- LOSS OF REPUTATION
Consumer opinions can spread very quickly on social media. And negative reviews and feedback have a much greater tendency to go viral. Because of this companies have to be very careful about their online reputation. Loss of reputation can also be self-inflicted such as that resulting from insensitive tweets or messages, unrealistic product or service promises, or inappropriate online behavior of employees.
If your business isn’t attentive to its online presence or doesn’t address negative feedback, the potential fallout of negative publicity on social networks can be very serious. Social media wields such power that one negative event can wipe out years of brand building and all the goodwill in a matter of moments.
- DATA BREACH OR DATA LEAK
Social media platforms, especially dating sites can be used for honey trapping your employees or executives. Such tactics are used to entice individuals who have access to sensitive information into false relationships, usually online. The attacker then gleans information or account credentials to gain unauthorized access to sensitive data with the intention to steal or leak the data for financial gain.
- COMPLIANCE VIOLATIONS
If your social media accounts are not strictly regulated by company policies, your business can be at risk of communicating information that violates regulatory requirements and privacy laws. There are a number of potential risks depending on your industry and services including trademark or copyright infringements, HIPAA or CCPA violations, data retention or privacy rights related violations, etc.
Large-scale data breaches and leaks have led to an increased focus on privacy, resulting in more regulations and compliance requirements for businesses. Therefore, organizations have to be very careful about their online presence and user engagement in relation to data security and privacy.
SOCIAL MEDIA BEST PRACTICES FOR BUSINESSES
Here are our 6 best practices for mitigating social media risks to your business:
1. ENABLE TWO-FACTOR AUTHENTICATION (2FA)
If you are our regular reader, you already know how much we love 2FA. We love it so much that we have written an entire blog about what 2FA is, and how to set it up. If you haven’t already read it, do check it out or bookmark it for future reference.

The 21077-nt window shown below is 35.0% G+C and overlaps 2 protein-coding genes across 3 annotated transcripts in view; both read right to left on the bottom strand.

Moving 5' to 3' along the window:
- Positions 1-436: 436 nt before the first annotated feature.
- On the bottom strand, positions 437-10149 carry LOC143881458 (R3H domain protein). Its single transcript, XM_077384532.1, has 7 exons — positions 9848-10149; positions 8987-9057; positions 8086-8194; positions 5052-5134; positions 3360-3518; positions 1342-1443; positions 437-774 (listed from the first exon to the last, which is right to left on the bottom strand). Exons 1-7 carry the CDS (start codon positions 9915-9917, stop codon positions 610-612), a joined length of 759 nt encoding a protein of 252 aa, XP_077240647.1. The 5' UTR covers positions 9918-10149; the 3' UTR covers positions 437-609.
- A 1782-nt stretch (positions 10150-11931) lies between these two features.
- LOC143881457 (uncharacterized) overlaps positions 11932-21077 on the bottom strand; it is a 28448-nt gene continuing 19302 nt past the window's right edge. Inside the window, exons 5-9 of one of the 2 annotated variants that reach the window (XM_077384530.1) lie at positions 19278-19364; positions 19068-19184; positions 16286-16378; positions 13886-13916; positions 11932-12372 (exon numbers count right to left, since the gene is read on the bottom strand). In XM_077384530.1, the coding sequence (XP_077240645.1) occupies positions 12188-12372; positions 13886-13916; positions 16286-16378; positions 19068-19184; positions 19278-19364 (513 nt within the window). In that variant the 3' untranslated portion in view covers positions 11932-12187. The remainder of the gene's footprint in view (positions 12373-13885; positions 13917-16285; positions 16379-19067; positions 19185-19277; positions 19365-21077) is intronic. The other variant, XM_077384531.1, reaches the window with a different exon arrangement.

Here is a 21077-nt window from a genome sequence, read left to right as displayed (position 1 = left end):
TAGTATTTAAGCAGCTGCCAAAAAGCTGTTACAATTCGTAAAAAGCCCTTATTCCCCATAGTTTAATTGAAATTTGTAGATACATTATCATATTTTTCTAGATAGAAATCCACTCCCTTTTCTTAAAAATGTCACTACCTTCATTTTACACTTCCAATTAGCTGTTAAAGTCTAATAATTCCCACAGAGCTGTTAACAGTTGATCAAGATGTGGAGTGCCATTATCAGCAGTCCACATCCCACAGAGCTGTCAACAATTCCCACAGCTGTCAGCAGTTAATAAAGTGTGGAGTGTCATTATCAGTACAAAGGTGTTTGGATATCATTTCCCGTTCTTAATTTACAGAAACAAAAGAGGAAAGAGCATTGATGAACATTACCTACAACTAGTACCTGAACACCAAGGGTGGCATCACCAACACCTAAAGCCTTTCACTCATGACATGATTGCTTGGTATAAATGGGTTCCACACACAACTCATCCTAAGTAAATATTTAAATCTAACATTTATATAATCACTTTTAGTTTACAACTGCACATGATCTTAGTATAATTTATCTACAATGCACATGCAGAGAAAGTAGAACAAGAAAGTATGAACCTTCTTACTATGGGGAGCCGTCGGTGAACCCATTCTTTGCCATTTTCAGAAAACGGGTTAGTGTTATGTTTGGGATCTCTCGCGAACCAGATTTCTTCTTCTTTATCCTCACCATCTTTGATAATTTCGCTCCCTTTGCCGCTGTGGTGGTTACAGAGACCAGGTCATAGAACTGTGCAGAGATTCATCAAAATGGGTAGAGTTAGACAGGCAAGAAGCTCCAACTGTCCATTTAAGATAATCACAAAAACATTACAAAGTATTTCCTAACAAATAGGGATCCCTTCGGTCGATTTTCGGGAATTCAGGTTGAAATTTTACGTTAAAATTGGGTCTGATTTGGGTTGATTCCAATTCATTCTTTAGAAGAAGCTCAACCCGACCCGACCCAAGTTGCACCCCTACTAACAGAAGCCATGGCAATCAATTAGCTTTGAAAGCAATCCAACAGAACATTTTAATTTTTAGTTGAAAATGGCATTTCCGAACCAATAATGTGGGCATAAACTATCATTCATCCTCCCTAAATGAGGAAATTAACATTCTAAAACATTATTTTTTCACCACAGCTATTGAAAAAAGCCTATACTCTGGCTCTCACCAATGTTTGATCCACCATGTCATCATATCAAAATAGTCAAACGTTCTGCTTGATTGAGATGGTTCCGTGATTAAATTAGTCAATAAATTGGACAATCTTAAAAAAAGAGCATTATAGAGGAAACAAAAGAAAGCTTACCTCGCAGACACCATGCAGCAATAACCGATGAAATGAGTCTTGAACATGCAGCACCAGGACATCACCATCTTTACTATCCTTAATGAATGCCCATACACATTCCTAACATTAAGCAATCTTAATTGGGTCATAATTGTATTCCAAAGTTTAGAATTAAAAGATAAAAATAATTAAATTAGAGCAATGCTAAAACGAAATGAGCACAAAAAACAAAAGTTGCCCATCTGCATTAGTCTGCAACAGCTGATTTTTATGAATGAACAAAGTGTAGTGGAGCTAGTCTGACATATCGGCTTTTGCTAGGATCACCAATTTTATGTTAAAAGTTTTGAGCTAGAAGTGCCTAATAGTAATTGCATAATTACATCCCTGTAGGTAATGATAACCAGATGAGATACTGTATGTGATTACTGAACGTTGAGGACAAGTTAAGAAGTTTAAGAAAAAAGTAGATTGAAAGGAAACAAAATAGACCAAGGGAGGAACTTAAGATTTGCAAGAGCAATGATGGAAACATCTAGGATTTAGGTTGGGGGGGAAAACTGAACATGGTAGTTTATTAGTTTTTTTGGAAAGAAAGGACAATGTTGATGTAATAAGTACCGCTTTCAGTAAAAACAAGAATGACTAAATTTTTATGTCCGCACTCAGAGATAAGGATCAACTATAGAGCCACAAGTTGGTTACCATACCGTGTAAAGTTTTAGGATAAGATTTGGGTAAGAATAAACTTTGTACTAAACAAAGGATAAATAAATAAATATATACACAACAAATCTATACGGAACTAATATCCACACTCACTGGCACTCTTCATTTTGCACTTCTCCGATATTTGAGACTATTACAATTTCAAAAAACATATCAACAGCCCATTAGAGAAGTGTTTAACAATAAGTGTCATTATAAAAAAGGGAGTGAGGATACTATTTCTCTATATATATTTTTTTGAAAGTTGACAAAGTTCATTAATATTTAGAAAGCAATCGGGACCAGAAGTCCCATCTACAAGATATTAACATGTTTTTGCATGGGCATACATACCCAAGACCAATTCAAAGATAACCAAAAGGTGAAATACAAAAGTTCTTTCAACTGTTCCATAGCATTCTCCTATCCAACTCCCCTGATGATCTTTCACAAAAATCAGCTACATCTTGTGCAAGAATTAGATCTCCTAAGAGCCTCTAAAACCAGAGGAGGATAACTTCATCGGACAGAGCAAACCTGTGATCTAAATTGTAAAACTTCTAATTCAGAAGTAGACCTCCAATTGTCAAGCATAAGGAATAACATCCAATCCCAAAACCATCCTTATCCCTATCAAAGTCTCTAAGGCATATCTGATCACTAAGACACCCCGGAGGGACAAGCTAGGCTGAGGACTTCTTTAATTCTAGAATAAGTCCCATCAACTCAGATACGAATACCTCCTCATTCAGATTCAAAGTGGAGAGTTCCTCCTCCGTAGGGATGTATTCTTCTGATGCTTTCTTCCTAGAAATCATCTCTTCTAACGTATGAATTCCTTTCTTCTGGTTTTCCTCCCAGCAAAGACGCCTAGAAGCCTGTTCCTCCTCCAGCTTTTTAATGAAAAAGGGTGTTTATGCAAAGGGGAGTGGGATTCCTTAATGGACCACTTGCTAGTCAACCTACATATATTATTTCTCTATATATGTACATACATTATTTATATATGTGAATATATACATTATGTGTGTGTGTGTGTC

2. IMPLEMENT A STRICT PASSWORD POLICY
The username-password combination has become a vulnerability because most employees don’t practice good password hygiene. By implementing a robust password policy, you can protect your user accounts and internal network from most types of password attacks and hacking attempts.
3. CURATE YOUR SOCIAL MEDIA CONNECTIONS
From a marketing perspective, you would want to have as many followers or connections on social media as possible. But the greater the number of connections, the greater is the threat from fraudulent or compromised attacks. Not everyone on sοcial media is your potential customer. There are plenty of threat actors roaming the dark corners of social networks.
Even though you may be security-conscious, not everyone in your personal or professional network may be as vigilant or tech-savvy. Someone in your online network may unknowingly share a malicious link, putting your business account or network in danger. Therefore, you need to be wary of who you connect to and interact with online.
4. MONITOR USE OF YOUR BRAND NAME AND LOGO
Even after you ensure the security of your social media accounts, there is still a danger to your reputation through spoofed accounts. Cybercriminals can use your publicly available logo to create fake brand pages and use it to scam your customers. Therefore, you should monitor social media for the use of your brand name and logo and report any fake pages or accounts you come across.
5. IMPLEMENT SOCIAL MEDIA USAGE POLICY
Most of your employees are active on social media platforms such as Facebook, LinkedIn, Twitter, etc. The information they put out on these platforms can be scraped by threat actors to create highly targeted spear-phishing emails to hijack accounts, damage your organization’s reputation, or gain access to your internal networks. In addition, how your employees interact on social networks can reflect on your brand and online reputation.
Therefore, to protect your business, you should have clear social media policies. These policies should govern what information can and cannot be shared, the use of business and personal accounts and assets, how to respond to objectionable or sensitive content, and how to manage the risks of direct or indirect reputation damage.
6. TRAIN EMPLOYEES ON SOCIAL MEDIA PHISHING
Social media attacks present very real dangers to your organization that your employees need to be aware of. They can play a big role in protecting the organization against sοcial network attacks and they need to understand this role. Regular awareness programs and training can help your employees identify social media attacks and help protect your business from social media phishing attacks.
Social media is a critical tool for marketing and branding that businesses cannot do without. But it is also a favorite playground for cybercriminals. Social media brings a variety of risks to businesses from relatively harmless trolling and vandalism to Business Email Compromise (BEC) to data theft and compliance violations. If your business has a presence on sοcial networks, which it most likely does, you need to dedicate resources to protect your accounts and, more importantly, your business from social media threats.